Father’s Day is Not About Me, and That’s Okay.

Celeste Headlee
3 min readJun 20, 2021

Let’s get the disclaimers out of the way immediately. Holidays can be intensely personal for some. Perhaps there is personal tragedy or joy associated with a holiday that make it meaningful and sensitive. You should celebrate holidays as you want to. You should throw a party or write a blog or stay at home and watch TV.

What many people choose to do is write a post on Facebook. This is especially true on Father’s Day when social media is packed with black-and-white photos of dads in uniform or faded snaps of men swinging small kids in the air or helping them build sand castles. And these wonderful memories are usually accompanied by warm message of love and appreciation. I love Father’s Day and Mother’s Day because I get to look at someone else’s happy memories and feel their gratitude.

This past week, one of these posts had the following response from a friend of mine (I’ve altered the text a bit, for privacy): “I wish I had happy memories of my dad like you do. My dad was abusive and then left my mom and me. So, Father’s Day is always sad for me.”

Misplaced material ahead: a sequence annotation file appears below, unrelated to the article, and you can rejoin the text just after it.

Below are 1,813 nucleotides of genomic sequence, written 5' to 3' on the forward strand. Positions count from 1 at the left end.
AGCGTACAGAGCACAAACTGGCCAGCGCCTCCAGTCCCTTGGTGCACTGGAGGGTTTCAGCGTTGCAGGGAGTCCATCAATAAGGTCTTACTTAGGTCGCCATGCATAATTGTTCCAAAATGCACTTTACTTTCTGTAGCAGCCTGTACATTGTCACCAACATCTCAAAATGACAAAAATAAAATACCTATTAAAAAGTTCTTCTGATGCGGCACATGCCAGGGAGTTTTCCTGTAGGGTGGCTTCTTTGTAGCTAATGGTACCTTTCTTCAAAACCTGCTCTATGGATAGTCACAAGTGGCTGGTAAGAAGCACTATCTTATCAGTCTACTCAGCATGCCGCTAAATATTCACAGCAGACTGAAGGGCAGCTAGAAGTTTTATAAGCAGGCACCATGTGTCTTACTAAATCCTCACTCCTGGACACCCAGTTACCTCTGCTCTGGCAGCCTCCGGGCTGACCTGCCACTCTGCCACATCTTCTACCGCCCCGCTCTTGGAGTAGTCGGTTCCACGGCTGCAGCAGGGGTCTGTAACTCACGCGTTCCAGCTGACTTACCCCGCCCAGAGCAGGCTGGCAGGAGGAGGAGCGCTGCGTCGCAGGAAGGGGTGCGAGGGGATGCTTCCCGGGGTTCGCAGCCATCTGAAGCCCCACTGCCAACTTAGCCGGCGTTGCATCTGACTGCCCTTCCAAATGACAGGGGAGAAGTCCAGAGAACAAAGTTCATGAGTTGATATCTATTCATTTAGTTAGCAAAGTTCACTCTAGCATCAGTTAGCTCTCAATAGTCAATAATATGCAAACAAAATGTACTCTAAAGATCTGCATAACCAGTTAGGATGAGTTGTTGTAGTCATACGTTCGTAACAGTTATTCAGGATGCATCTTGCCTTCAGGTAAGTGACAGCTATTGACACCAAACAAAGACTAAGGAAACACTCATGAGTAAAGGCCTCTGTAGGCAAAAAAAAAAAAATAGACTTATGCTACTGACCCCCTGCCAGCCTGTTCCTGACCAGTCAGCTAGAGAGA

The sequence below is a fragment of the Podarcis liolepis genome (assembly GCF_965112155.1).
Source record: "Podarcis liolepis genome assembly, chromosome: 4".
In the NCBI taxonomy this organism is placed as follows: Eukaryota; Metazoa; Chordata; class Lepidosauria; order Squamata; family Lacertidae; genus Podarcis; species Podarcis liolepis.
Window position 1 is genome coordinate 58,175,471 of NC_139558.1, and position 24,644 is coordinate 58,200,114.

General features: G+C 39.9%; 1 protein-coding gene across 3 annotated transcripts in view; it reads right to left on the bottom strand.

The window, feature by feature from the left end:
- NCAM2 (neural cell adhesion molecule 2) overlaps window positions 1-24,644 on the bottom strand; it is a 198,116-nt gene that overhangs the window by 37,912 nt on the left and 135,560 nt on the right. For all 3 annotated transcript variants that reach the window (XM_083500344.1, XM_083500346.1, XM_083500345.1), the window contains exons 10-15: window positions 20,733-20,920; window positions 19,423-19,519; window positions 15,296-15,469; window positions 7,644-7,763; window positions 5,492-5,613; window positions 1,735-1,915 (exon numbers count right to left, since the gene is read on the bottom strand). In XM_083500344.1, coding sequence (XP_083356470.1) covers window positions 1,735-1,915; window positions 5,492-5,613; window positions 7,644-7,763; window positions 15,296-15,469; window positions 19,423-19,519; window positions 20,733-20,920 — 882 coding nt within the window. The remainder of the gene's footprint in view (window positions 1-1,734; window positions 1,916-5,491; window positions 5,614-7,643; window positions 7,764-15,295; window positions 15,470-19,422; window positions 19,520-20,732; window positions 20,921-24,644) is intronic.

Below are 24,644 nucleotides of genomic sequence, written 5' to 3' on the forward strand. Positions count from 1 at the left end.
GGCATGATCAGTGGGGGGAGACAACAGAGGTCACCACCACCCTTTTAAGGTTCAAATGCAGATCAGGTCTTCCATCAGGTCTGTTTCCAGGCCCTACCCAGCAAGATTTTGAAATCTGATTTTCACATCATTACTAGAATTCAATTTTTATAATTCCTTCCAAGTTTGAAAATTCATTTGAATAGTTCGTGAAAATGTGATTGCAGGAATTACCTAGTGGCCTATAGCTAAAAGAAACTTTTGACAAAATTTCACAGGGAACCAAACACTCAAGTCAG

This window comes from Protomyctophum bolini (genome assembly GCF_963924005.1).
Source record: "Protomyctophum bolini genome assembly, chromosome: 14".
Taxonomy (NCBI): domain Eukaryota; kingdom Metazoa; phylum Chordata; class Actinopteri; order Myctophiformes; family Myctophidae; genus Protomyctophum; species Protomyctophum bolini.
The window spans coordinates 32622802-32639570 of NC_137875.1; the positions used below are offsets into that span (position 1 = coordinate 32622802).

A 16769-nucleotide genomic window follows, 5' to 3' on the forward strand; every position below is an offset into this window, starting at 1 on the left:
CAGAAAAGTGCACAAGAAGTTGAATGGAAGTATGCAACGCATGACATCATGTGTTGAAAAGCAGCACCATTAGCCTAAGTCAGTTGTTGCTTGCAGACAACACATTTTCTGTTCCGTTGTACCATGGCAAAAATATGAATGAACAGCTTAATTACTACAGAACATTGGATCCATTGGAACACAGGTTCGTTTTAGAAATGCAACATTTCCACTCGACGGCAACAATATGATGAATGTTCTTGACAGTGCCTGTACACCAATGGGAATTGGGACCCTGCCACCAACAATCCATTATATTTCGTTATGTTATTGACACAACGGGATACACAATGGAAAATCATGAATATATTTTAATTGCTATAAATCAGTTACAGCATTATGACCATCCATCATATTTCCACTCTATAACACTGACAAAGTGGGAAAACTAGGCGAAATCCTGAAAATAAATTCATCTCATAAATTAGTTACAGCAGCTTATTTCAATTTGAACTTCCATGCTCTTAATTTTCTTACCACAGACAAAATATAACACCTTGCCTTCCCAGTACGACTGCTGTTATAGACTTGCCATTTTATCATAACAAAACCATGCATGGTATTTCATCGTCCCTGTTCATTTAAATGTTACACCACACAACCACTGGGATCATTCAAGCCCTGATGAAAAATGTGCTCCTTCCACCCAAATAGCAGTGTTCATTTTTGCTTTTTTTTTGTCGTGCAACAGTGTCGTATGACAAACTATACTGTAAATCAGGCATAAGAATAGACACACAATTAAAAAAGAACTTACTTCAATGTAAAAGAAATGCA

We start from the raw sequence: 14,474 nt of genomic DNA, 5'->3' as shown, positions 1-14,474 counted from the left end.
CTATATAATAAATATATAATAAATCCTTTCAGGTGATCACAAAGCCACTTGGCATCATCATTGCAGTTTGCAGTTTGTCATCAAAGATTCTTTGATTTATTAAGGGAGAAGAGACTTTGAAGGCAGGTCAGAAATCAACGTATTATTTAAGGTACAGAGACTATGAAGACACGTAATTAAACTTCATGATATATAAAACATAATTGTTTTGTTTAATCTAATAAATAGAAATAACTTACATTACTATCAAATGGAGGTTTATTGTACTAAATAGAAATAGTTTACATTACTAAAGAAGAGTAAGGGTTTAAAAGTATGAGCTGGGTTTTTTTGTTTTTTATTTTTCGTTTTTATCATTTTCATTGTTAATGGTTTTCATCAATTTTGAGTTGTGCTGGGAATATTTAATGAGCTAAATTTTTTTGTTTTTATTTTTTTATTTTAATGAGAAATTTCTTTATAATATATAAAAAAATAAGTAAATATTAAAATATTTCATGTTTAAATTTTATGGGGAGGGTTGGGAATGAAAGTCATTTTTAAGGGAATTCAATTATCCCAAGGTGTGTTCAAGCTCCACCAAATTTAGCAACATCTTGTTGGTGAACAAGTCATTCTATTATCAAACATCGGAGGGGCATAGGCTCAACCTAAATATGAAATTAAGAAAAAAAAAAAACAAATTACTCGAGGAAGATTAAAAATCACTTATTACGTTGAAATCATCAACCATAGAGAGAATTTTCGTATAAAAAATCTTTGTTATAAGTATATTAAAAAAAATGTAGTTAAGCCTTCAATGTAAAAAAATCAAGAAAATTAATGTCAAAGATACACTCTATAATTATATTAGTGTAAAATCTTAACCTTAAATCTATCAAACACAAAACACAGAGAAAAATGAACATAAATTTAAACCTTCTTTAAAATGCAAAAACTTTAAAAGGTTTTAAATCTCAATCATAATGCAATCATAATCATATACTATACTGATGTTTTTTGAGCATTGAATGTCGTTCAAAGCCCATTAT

I understand, generally, where she’s coming from. Father’s Day is a little sad for me, too. My dad died in a submarine accident when I was 9 months old and I never knew him, but I longed for him all my life. I had to ask a neighbor to go with me to the Father-Daughter lunch at school. I had two wonderful grandfathers who did all they could to meet that need, but I’m well aware that it’s not the same.

Yet, I still would have advised my friend not to make that comment. Remember that social media is not about what we’re thinking and feeling, it’s the thoughts and feelings we think we should share with others. Not all of our thoughts and feelings, no matter how powerful, should be shared on Facebook or Twitter.

If I were to post about my dead father, it would make all my friends feel a tiny bit guilty that they were privileged enough to have a loving, and living, dad. And they’d also feel obligated to comfort me. “I’m so sorry, Celeste,” “Hugs from California!,” “Call me if you need to talk.” I would grab the spotlight and focus it on me and my grief.

That’s not to say that I can’t post about my deceased father if I like, but I never do. Father’s Day is so wonderful for most of…

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